She shook her head, like the horse, trying to clear her thinking. Awareness came that she had made the turn and would soon come to their gate.
The clinic. She had made an appointment, not wanting to wait, wanting it over fast. Why were there all those people? She had lowered her head, covered her face, tried to push past. They laid themselves across her path, obstructed her, pleaded with her. She turned to run, and the others blocked her, yelled it was her choice. Then the reporter with that microphone. Then everyone knew.
Cows had crossed a downed fence, mouths pulling at the high grass at roadside. The Barnes' fence was so aged it looked like some old-timer's barbed wire collection. She stopped by the cows and stepped out. They hardly paused from eating. "Shoo." She hit one on the rump.
"Shoo," and her hand slapped another.
"Get `em, Mommy. Get `em." Billy banged on the side of the pick-up, and the small herd trotted back into the pasture.
"Good job, Billy. We sure sent `em running." She set the post upright and carefully twisted wires until it stood.
Across the fence and field, an old trailer crowded the high ground, backed by a lone tree. Hulks of rusting trucks garnished the grass.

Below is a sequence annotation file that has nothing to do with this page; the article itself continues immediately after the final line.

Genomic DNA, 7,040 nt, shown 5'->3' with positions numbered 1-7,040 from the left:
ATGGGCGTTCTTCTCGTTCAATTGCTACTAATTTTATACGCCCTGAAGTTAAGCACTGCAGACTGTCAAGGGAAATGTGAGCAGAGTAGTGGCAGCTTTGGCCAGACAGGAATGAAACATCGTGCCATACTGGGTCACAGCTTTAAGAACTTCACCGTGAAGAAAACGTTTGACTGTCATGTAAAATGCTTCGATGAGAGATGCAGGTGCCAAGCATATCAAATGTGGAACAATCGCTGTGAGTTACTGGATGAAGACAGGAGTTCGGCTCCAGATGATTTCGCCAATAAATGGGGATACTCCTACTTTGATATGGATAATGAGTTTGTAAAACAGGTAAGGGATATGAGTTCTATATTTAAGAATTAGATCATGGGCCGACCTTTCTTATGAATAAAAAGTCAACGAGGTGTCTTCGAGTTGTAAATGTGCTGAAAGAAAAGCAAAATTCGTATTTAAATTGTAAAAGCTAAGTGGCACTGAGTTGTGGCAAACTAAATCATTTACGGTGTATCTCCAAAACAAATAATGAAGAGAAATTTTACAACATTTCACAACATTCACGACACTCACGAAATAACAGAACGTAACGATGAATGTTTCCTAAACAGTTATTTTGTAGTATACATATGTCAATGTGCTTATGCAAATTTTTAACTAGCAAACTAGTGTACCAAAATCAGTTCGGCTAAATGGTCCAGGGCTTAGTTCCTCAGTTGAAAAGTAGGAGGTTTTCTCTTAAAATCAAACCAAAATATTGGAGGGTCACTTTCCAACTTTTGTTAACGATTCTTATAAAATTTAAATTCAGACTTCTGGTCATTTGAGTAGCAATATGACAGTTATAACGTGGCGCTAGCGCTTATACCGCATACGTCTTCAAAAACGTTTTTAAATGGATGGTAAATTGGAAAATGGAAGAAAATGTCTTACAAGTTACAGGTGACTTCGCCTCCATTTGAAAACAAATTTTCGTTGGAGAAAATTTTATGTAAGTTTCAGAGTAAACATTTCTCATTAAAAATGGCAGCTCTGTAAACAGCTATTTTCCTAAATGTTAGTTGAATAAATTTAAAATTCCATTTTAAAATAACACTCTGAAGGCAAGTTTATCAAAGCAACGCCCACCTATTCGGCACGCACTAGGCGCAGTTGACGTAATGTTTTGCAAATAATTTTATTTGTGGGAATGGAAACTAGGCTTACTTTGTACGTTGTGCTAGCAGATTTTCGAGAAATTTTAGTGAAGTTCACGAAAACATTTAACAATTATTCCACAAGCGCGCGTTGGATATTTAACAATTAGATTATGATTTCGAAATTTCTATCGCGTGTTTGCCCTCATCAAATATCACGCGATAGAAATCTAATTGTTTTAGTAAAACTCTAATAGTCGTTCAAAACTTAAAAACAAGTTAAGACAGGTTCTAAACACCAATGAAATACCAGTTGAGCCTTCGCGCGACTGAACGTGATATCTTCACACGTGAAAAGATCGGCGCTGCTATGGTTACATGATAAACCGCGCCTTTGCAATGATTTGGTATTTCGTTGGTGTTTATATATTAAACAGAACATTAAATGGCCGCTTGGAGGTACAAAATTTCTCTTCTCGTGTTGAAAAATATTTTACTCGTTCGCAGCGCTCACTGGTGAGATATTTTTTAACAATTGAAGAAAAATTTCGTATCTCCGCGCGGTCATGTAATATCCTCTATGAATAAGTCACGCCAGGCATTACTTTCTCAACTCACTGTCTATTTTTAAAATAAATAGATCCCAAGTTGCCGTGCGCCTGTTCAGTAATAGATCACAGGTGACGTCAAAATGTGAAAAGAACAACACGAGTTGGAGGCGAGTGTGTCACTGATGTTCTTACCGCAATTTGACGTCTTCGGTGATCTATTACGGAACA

"I wonder if Billy Barnes still lives at home." She clamped her hand over her mouth at the unexpected words.
"Who's Billy Barnes?"
"A boy I knew once. You would like him." Behind the wheel, she looked at the speedometer. Zero. She sat.
Her father had seen her on television that night. That night. Her stomach seethed. She wheeled the car about and sped back to the junction.
The white horse shook its head. Billy touched her arm, his face confused. She turned around. Her lips moved slightly, rehearsing the words.
The windmill stood like a beacon. The cattle guard rattled. Dirt ruts led straight to the farm, a well-worn two-story with her window, top right. Her window. The one with the view of the meandering line of trees that followed the creek. The best room in the house. Was her bed still there?
The man stepped to the porch at her approaching dust. She saw him, gripped the wheel, forced herself not to let up on the gas. Her mother appeared behind him.
The picket fence loomed as a barrier. Or safe haven? Yellow daisies, bees buzzing, seemed to cry caution. The vehicle reached the porch and stopped.
He chewed his gum faster. Then his jaw locked, his feet set like granite. Her mother held his arm, her face trying to reach out to her daughter.
She stepped from the pick-up and tried to speak. Her words were gone. Tears dropped to the dust. "I'm sorry."
Billy crawled out the car window. "Mommy says you got frogs in the creek. Will you show me?"
Her father's jaw relaxed slightly, his fist uncurled, weight shifted to one foot. He looked at the boy, and her heart skipped. She knew he was going to smile. Her father had such a wonderful smile. Please, please, smile.
His smile echoed in her ears. "I'm your grandfather."
A rough palm stretched and took the boy's soft hand in his. "Come on, Billy," he said. "We've got the biggest frogs in the county."